According to Hilsman (1999), counterforce is a relatively effective strategy due to the following reasons: it is much easier to identify the location of an enemy weapon and attack it earlier before it is operational or is fired; and as well counterforce is found efficient and effective at the margins. The targets are frequently stationary and their whereabouts can be ascertained beforehand. This means that, to target the operating and storage facilities is easier as compared to destroying missile warheads which are traveling in the direction of a target at a very high speed. The fixed targets are comparatively large and at times located anterior to hostilities, meaning that they are susceptible to be destroyed as compared to moving individual weapons.

Counterforce attacks are seen to be more efficient as compared to active defenses since they stretch forth the prospect of destroying lots of warheads or delivery systems with comparatively few weapons. In this case, it is true that expenditure rates on weapons favor counterforce to a greater extent such that a given nation can easily afford the option. For example, it is relatively easy to destroy ten warheads on a missile that is in its silo as compared to destroying individual ten warheads during which they speed in the direction of their targets. Surely, as one adopts an infrastructure of weapons system from individual warhead to the facilities of production, counterforce’s effectiveness at the margins gets readily obvious. Using the counterforce, there is an increased probability to destroy lots of missiles by attacking the facilities of assembly-fueling-mating as well as to destroy the big number of delivery vehicles by assailing the facilities for their storage. By stretching out the prospect of destroying a number of individual weapons at the same time, counterforce has been found to be the most efficient constituent of a theater missile defense effort (Hilsman, 1999).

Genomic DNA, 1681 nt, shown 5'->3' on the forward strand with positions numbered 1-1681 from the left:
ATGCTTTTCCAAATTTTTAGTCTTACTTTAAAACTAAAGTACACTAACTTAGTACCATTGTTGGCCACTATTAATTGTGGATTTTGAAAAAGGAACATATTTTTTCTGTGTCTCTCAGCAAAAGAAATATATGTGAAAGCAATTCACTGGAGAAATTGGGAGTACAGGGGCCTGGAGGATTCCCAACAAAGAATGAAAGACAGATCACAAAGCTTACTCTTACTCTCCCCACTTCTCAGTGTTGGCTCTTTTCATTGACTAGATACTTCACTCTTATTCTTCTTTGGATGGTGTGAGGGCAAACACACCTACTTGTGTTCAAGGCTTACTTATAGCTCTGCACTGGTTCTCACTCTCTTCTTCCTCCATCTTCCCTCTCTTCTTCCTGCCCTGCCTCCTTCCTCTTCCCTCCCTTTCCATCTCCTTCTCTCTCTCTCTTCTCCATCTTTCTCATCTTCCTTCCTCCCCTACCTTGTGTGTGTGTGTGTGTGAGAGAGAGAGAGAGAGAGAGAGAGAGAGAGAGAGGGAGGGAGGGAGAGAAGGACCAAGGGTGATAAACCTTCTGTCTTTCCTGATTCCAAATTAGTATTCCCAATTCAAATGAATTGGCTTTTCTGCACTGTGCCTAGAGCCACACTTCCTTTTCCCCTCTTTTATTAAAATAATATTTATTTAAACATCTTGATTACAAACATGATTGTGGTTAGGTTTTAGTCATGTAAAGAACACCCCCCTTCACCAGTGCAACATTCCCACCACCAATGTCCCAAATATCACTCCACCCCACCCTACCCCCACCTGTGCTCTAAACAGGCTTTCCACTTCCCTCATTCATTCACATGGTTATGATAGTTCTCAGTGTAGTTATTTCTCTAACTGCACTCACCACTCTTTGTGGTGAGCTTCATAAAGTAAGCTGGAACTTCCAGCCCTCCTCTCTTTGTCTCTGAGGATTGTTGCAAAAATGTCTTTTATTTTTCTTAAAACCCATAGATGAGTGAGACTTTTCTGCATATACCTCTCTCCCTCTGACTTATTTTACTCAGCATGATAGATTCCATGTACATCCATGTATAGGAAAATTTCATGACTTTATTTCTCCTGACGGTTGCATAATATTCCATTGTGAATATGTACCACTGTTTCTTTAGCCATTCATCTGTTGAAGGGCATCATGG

According to Lee (1996), counterforce strategists reason that with sufficient counterforce capacity, a country can inflict a bargain that is not favorable to its opponent. By the intra-war hindrance that is provided by the counterforce capacity, a country can have its opponent to discontinue attacking, and this can be achieved in a way that is to the country’s relative advantage. It is of great importance when a country ensures that the opponent accepts a larger component of the restraint burden would there be projections concerning the war to be suitably limited. Through the use of its counterforce capability in forcing the opponents to pick out restraint, the country can have the most effectual way of attaining a suitable limited nuclear war.   


Hilsman, R., (1999). From Nuclear Military Strategy to a World Without War. New York: Praeger.

Lee, S., (1996). Morality, Prudence, and Nuclear Weapons. Cambridge: Cambridge University Press.